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And a very large fraction of our electricity comes from coal. Coal plants, while much cleaner than they used to be, are by nature dirty. Somebody has breathe what comes out of the stack, which isn't much fun.

Let's build more electric cars to save the environment.
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I'm just so grateful that we have such a benevolent government telling us what kind of light bulbs, toilets, showerheads, faucet pressure requirements, gas can lids and nozzles we should be have and be using.

I agree wholeheartedly. Big buiness has shown repeatedly that it only cares for profits and people are expendable. Thank goodness we had the government to look out for our interests also in these areas:

Seat belts, airbags, anti-lock brakes, safety glass, collision standards, removing lead from gasoline and paint, smoke detectors, wheelchair ramps on sidewalks, food and water standards, and asbestos restrictions to name a few.

It's a thankless job but someone has to do it, and I appreciate their efforts. Someone has to look at the big picture instead of focusing solely on selfish individual interests.

http://www.governmentisgood.com/articles.php?aid=7
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but because consumers are stuck using the box our provider gives us…

No, you're not. You can get a Cable Card from your provider and then use whatever box you like: http://en.wikipedia.org/wiki/Cable_card
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We use CFLs around the house where it makes sense, primarily on lights that are left on. But there are several places that demand incandescents:

1. The kids' rooms, especially DS's room. I don't want mercury and other heavy metals in a breakable container in his room.


Meh. We have a CFL out (as in non-operable) in the garage. First one I've ever seen that expired. So I'm going to take it, and break it open. I have fond memories of playing with mercury from broken thermometers as a kid. It was a family activity, one which my kids are being deprived of.

Personally, I think I'm going to be disappointed in the amount I find in there, but I'm going to give it the old college try.

v/r
Tom
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look for lumens, not wattage.
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look for lumens, not wattage.

Look for lumens per watt if you want to reduce your electric bill.
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The whole issue of the government forcing people to use CFLs was completely unnecessary.

CFL's had been chewing up market share on incandescents for years, and plants that made incandescents were closing BEFORE the government ban.

CFL's had reached a price and performance level that people were using them by CHOICE. There was no need for the government to force the issue.

About all the geniuses in the government did by "banning" the old bulbs was drive up sales for incandescents as people hoarded the damned things.

BTW, the "shower head" thing was another bit of stupidity by the government.

Give me a government approved (non functional) low flow shower head and I'll make it "high flow" in about 2 minutes, by either removing or puncturing the regulator. Anyone can do it, and if you don't know how, a quick Google search will show you how to beat big brother.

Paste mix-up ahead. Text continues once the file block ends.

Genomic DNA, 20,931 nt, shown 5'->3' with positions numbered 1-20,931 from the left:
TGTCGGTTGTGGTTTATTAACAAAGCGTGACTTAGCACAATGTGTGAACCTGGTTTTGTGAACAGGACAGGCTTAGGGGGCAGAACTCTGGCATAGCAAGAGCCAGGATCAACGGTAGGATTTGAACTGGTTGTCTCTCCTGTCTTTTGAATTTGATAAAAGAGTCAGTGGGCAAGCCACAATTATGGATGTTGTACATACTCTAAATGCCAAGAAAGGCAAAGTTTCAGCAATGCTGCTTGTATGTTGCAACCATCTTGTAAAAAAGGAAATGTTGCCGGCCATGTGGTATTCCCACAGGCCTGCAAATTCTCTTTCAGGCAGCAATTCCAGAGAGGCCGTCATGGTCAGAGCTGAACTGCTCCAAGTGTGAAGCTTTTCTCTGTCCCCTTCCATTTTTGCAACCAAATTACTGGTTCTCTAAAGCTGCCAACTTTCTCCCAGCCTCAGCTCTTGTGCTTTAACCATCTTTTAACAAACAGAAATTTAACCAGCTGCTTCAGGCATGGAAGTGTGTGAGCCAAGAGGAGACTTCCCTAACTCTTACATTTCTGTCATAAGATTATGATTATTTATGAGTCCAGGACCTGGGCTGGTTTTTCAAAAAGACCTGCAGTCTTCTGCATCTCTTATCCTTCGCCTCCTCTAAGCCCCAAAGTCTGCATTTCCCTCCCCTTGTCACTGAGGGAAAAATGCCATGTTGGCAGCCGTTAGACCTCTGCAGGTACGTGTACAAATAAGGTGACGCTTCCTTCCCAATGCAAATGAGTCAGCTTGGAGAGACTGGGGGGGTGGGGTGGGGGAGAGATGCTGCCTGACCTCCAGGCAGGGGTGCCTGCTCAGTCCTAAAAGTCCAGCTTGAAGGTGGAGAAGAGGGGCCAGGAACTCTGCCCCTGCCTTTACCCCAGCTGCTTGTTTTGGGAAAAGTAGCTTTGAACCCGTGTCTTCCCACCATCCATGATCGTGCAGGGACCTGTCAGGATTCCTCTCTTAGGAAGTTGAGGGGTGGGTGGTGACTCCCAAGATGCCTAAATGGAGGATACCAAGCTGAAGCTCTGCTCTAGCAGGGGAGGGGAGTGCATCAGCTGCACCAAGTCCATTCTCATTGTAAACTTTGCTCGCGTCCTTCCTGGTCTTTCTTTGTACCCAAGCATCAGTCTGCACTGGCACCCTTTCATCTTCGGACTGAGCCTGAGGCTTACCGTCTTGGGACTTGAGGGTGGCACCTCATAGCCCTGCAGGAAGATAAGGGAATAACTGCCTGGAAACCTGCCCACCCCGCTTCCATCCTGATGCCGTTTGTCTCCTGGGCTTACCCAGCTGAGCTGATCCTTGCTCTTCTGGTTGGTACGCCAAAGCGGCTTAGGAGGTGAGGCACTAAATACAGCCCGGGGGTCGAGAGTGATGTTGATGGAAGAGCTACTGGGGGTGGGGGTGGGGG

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but because consumers are stuck using the box our provider gives us…

No, you're not. You can get a Cable Card from your provider and then use whatever box you like: http://en.wikipedia.org/wiki/Cable_card


That's true, there is some choice. But that has an additional cost - I need to purchase an additional device (or a TV that has a cablecard slot). And I can't get on demand programing from a cablecard.
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I have a serious answer to OP's question. Like many of my schemes it technically works but there are gotcha's.

Months ago, I bought an e-reader. I wanted to use it in bed, by the light of a table lamp. With a CFL, the light was inadequate. Based on my market research, higher output CFL are not available. Ah, but wait, there is something that does put out more light...a metal halide bulb.

If you do some comparisons, the efficiency of a halide and a CFL are similar. However, a halide can put out about 300 "tunsten equivalent" lumens.

The gotcha is a big one: metal halides are not a screw-in replacement for the normal incandescent or CFL. They require a special ballast, similar to flourescent bulbs (or CFL for that matter -- which have it build-in to the base). Most halides are sold with a fixture and are designed for use in ceiling, outside, etc.

My solution was to find a bulb size that would work in my beside lamp. Then I purchased a ceiling mount unit that includes the bulb and the ballast. I took an old extension cord and wired the fixture so that it can plug into outlet and the table lamp. It is switched by a wall switch. Based on limited tests you do NOT want to use the lamp's switch!!!

One downside is cost. All the above will cost you $70 or more. Also there are risks if you plug things in wrong. But the end result is very bright, pleasant white light.